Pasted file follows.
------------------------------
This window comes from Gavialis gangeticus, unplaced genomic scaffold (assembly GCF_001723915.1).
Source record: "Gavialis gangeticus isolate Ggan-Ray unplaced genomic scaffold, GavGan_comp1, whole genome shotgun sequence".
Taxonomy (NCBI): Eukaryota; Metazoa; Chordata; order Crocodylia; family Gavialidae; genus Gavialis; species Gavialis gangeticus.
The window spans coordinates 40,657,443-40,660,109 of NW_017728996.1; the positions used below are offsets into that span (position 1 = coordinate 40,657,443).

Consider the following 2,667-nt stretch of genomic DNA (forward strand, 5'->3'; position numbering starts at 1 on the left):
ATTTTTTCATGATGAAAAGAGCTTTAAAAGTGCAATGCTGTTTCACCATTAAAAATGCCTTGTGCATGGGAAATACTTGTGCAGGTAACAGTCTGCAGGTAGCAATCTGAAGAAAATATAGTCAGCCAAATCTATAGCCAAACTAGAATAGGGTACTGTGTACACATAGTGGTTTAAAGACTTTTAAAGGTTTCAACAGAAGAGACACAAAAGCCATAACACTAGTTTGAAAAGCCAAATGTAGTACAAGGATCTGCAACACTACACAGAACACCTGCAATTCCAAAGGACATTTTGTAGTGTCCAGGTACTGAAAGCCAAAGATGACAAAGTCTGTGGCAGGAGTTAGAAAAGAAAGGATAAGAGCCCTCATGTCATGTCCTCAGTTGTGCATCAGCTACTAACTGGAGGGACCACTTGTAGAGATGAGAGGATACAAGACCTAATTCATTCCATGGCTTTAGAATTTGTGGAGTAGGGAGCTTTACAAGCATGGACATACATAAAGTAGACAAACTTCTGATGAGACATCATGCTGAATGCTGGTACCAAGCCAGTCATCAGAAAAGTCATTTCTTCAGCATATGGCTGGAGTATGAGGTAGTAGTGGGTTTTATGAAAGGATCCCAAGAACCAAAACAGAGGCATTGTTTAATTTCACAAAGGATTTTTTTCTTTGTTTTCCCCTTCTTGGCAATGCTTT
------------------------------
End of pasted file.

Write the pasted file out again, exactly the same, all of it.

This window comes from Gavialis gangeticus, unplaced genomic scaffold (assembly GCF_001723915.1).
Source record: "Gavialis gangeticus isolate Ggan-Ray unplaced genomic scaffold, GavGan_comp1, whole genome shotgun sequence".
Taxonomy (NCBI): Eukaryota; Metazoa; Chordata; order Crocodylia; family Gavialidae; genus Gavialis; species Gavialis gangeticus.
The window spans coordinates 40,657,443-40,660,109 of NW_017728996.1; the positions used below are offsets into that span (position 1 = coordinate 40,657,443).

Consider the following 2,667-nt stretch of genomic DNA (forward strand, 5'->3'; position numbering starts at 1 on the left):
ATTTTTTCATGATGAAAAGAGCTTTAAAAGTGCAATGCTGTTTCACCATTAAAAATGCCTTGTGCATGGGAAATACTTGTGCAGGTAACAGTCTGCAGGTAGCAATCTGAAGAAAATATAGTCAGCCAAATCTATAGCCAAACTAGAATAGGGTACTGTGTACACATAGTGGTTTAAAGACTTTTAAAGGTTTCAACAGAAGAGACACAAAAGCCATAACACTAGTTTGAAAAGCCAAATGTAGTACAAGGATCTGCAACACTACACAGAACACCTGCAATTCCAAAGGACATTTTGTAGTGTCCAGGTACTGAAAGCCAAAGATGACAAAGTCTGTGGCAGGAGTTAGAAAAGAAAGGATAAGAGCCCTCATGTCATGTCCTCAGTTGTGCATCAGCTACTAACTGGAGGGACCACTTGTAGAGATGAGAGGATACAAGACCTAATTCATTCCATGGCTTTAGAATTTGTGGAGTAGGGAGCTTTACAAGCATGGACATACATAAAGTAGACAAACTTCTGATGAGACATCATGCTGAATGCTGGTACCAAGCCAGTCATCAGAAAAGTCATTTCTTCAGCATATGGCTGGAGTATGAGGTAGTAGTGGGTTTTATGAAAGGATCCCAAGAACCAAAACAGAGGCATTGTTTAATTTCACAAAGGATTTTTTTCTTTGTTTTCCCCTTCTTGGCAATGCTTT